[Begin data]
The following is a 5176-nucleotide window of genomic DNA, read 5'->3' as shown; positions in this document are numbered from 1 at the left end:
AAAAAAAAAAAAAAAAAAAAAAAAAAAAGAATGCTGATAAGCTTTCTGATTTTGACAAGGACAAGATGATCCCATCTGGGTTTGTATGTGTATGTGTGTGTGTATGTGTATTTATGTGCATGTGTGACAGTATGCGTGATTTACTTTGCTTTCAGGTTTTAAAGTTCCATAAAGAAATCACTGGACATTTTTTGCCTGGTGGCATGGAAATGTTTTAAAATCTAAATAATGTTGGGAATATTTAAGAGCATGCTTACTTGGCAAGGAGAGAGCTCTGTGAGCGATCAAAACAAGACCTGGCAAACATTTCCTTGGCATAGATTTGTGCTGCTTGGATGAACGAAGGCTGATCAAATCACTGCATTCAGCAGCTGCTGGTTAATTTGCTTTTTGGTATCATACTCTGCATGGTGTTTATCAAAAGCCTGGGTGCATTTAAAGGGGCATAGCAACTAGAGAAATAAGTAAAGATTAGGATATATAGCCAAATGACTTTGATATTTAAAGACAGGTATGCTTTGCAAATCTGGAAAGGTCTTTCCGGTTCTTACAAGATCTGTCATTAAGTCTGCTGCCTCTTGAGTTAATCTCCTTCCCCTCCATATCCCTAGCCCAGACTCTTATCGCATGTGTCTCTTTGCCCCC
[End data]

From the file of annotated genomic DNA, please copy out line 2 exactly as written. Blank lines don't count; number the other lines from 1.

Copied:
AAAAAAAAAAAAAAAAAAAAAAAAAAAAGAATGCTGATAAGCTTTCTGATTTTGACAAGGACAAGATGATCCCATCTGGGTTTGTATGTGTATGTGTGTGTGTATGTGTATTTATGTGCATGTGTGACAGTATGCGTGATTTACTTTGCTTTCAGGTTTTAAAGTTCCATAAAGAAATCACTGGACATTTTTTGCCTGGTGGCATGGAAATGTTTTAAAATCTAAATAATGTTGGGAATATTTAAGAGCATGCTTACTTGGCAAGGAGAGAGCTCTGTGAGCGATCAAAACAAGACCTGGCAAACATTTCCTTGGCATAGATTTGTGCTGCTTGGATGAACGAAGGCTGATCAAATCACTGCATTCAGCAGCTGCTGGTTAATTTGCTTTTTGGTATCATACTCTGCATGGTGTTTATCAAAAGCCTGGGTGCATTTAAAGGGGCATAGCAACTAGAGAAATAAGTAAAGATTAGGATATATAGCCAAATGACTTTGATATTTAAAGACAGGTATGCTTTGCAAATCTGGAAAGGTCTTTCCGGTTCTTACAAGATCTGTCATTAAGTCTGCTGCCTCTTGAGTTAATCTCCTTCCCCTCCATATCCCTAGCCCAGACTCTTATCGCATGTGTCTCTTTGCCCCC